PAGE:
House of Commons photo


Crucial Fact

  • His favourite word was terms.

Last in Parliament October 2015, as Conservative MP for Sault Ste. Marie (Ontario)

Lost his last election, in 2015, with 31% of the vote.

Statements in the House

Protecting Canada's Immigration System Act April 23rd, 2012

Mr. Speaker, a lot of work did go into the former Balanced Refugee Reform Act but the reality is that much has changed and the changes are a drain on our system. That act was never intended to be a static act, nor should the law be static. When things change we should be prepared to look at why change is necessary.

Twenty-three per cent of the total refugee claims in 2011 came from the European Union and 18% of total refugee claims came from Hungary. These are safe countries. They are countries like Canada. There is no reason for refugees coming here from those countries. The reality is that by implementing this bill we would save our taxpayers $1.65 billion over five years.

Protecting Canada's Immigration System Act April 23rd, 2012

Mr. Speaker, I am very pleased to speak today in support of Bill C-31, the protecting Canada's immigration system act.

Since Bill C-31 was tabled earlier this year, we have had the opportunity to debate its provisions on a number of different occasions in the House. I have listened to all sides of the debate and my hon. colleagues have made their points with conviction and often with passion.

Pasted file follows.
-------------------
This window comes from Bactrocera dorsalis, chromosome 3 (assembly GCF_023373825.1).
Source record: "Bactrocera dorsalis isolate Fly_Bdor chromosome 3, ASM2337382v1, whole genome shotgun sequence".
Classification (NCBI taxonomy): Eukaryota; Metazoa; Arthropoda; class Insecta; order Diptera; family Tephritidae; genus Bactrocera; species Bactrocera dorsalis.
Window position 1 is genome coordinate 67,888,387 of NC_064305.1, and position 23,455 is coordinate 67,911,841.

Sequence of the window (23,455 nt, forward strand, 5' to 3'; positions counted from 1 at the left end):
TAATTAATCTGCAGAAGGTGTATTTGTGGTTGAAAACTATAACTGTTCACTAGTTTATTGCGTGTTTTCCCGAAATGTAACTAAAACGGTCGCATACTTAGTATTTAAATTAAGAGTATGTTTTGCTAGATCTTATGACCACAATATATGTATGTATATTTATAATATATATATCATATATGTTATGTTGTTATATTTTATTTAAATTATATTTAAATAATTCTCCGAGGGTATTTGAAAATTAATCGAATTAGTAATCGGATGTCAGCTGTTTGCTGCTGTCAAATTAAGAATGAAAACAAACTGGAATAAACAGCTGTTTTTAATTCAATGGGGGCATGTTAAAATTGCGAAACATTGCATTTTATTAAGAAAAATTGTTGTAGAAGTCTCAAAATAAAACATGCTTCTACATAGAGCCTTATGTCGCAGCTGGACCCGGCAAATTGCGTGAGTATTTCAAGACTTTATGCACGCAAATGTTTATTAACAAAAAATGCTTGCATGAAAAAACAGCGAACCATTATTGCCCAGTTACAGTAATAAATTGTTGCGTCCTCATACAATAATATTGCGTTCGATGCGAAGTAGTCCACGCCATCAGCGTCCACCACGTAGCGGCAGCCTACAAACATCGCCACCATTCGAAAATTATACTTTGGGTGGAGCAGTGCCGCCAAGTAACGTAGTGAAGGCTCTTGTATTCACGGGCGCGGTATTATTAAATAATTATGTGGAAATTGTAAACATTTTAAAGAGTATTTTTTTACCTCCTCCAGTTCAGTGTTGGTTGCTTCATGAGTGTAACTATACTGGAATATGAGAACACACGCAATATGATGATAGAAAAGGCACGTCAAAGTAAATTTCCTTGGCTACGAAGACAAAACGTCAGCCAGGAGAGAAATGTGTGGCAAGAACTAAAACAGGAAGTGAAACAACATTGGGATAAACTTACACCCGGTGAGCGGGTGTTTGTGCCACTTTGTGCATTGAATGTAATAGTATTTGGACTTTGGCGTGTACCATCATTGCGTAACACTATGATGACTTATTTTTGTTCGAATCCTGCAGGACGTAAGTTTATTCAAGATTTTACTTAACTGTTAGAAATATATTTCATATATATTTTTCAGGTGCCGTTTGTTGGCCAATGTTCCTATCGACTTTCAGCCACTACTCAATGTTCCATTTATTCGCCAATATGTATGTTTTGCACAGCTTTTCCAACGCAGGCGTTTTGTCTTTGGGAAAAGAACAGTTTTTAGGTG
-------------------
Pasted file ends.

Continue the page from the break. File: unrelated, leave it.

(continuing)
I remain convinced that Bill C-31 is legislation that will improve our country's immigration system in a number of important ways, including, of course, cracking down on the lucrative business of human smuggling.

Human smugglers are criminals who operate around the world, charging large amounts of money to facilitate illegal migration. This is an important national issue because the actions of human smugglers undermine the security and safety of Canadians.

In some parts of the country, such as British Columbia, there is also an important global issue. It was on Vancouver Island in B.C. where the drama of human smuggling played out most prominently in recent years, in the cases of both the Ocean Lady in 2009 and the Sun Sea in 2010. It was these two incidents, more than any other, that demonstrated that this was not a theoretical problem in the country. It is a real problem.